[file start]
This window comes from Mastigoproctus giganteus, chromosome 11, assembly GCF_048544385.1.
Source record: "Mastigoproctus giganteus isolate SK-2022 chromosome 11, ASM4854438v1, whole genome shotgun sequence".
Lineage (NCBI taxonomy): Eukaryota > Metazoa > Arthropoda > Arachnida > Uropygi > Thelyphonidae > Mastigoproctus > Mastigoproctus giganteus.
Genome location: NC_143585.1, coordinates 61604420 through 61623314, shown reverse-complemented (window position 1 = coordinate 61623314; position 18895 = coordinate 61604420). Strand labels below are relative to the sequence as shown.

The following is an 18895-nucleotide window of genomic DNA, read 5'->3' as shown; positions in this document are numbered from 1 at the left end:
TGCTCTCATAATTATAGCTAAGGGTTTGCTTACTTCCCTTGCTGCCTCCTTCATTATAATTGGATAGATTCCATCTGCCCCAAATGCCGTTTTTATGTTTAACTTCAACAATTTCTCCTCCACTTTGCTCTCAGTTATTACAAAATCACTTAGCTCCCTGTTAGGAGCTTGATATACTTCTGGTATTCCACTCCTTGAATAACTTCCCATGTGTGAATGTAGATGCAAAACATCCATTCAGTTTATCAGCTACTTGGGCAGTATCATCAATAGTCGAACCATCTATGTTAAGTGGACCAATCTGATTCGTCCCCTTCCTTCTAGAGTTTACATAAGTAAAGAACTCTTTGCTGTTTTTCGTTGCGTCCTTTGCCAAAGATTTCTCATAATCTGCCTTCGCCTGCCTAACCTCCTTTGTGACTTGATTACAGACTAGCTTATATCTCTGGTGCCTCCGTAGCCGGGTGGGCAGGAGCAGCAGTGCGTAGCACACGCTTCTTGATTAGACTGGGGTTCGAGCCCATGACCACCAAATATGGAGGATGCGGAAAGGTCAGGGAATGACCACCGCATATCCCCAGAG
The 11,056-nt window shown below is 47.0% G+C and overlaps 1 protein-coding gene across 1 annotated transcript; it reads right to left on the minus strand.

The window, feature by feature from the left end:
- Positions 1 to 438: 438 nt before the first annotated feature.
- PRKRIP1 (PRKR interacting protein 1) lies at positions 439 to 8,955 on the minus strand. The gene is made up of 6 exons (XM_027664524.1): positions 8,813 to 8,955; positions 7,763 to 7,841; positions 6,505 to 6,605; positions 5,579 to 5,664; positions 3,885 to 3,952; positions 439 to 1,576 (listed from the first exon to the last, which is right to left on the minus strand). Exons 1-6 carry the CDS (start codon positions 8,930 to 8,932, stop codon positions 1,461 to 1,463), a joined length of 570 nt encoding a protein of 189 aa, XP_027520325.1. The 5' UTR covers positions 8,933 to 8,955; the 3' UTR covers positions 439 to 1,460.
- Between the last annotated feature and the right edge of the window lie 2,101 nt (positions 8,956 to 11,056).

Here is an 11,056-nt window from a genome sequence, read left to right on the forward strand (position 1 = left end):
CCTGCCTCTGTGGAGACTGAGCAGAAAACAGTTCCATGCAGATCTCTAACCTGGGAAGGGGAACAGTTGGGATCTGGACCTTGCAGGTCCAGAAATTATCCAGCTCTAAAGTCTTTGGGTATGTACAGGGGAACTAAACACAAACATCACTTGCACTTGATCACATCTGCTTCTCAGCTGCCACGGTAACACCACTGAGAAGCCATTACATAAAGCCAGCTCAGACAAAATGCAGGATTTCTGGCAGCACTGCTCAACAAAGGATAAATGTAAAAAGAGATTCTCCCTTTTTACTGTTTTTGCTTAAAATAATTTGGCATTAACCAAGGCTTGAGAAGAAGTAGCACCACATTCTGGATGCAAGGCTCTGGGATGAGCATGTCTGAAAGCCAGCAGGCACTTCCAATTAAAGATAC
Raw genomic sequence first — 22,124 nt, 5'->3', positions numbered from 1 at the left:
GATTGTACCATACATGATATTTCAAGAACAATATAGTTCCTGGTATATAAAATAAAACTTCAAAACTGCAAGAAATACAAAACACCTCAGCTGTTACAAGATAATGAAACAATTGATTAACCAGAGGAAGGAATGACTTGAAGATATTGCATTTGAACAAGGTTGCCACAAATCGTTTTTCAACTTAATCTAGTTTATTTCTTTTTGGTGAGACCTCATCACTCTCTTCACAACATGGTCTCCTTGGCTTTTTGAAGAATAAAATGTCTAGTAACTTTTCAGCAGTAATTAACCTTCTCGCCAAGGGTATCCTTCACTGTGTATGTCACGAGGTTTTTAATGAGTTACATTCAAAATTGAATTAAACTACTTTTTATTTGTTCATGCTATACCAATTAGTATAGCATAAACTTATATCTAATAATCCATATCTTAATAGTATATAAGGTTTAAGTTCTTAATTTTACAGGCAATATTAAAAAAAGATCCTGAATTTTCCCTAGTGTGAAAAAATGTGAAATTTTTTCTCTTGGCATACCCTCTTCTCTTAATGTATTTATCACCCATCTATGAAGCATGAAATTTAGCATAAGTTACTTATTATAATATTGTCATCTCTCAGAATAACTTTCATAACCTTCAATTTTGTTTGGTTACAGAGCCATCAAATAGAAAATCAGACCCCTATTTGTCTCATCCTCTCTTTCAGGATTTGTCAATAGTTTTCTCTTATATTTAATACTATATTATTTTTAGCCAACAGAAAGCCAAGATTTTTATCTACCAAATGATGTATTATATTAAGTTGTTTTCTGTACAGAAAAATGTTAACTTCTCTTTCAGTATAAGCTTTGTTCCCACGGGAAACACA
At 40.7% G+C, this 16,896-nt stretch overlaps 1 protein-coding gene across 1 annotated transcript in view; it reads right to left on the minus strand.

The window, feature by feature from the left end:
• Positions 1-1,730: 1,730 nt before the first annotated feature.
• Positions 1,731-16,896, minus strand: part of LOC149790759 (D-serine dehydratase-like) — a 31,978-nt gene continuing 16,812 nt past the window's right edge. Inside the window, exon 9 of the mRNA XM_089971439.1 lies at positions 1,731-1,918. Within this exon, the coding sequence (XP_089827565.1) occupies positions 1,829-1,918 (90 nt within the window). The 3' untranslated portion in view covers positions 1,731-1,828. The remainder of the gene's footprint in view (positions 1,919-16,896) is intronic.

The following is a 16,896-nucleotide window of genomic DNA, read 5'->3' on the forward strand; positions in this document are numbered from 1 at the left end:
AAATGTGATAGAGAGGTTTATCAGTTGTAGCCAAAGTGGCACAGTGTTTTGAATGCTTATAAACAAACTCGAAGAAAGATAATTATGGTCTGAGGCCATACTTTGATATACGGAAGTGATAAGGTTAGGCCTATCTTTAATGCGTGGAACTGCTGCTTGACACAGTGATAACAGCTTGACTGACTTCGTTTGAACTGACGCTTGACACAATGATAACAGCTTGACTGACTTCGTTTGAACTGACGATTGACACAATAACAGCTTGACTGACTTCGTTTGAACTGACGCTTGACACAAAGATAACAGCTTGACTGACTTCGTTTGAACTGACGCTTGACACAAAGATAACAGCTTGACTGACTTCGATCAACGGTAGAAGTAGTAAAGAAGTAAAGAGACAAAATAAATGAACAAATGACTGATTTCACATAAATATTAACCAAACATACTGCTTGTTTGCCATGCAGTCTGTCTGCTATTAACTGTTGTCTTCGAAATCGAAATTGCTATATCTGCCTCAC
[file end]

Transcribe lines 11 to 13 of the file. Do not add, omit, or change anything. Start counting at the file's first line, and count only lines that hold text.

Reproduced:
- Between the last annotated feature and the right edge of the window lie 2,101 nt (positions 8,956 to 11,056).

Here is an 11,056-nt window from a genome sequence, read left to right on the forward strand (position 1 = left end):
CCTGCCTCTGTGGAGACTGAGCAGAAAACAGTTCCATGCAGATCTCTAACCTGGGAAGGGGAACAGTTGGGATCTGGACCTTGCAGGTCCAGAAATTATCCAGCTCTAAAGTCTTTGGGTATGTACAGGGGAACTAAACACAAACATCACTTGCACTTGATCACATCTGCTTCTCAGCTGCCACGGTAACACCACTGAGAAGCCATTACATAAAGCCAGCTCAGACAAAATGCAGGATTTCTGGCAGCACTGCTCAACAAAGGATAAATGTAAAAAGAGATTCTCCCTTTTTACTGTTTTTGCTTAAAATAATTTGGCATTAACCAAGGCTTGAGAAGAAGTAGCACCACATTCTGGATGCAAGGCTCTGGGATGAGCATGTCTGAAAGCCAGCAGGCACTTCCAATTAAAGATAC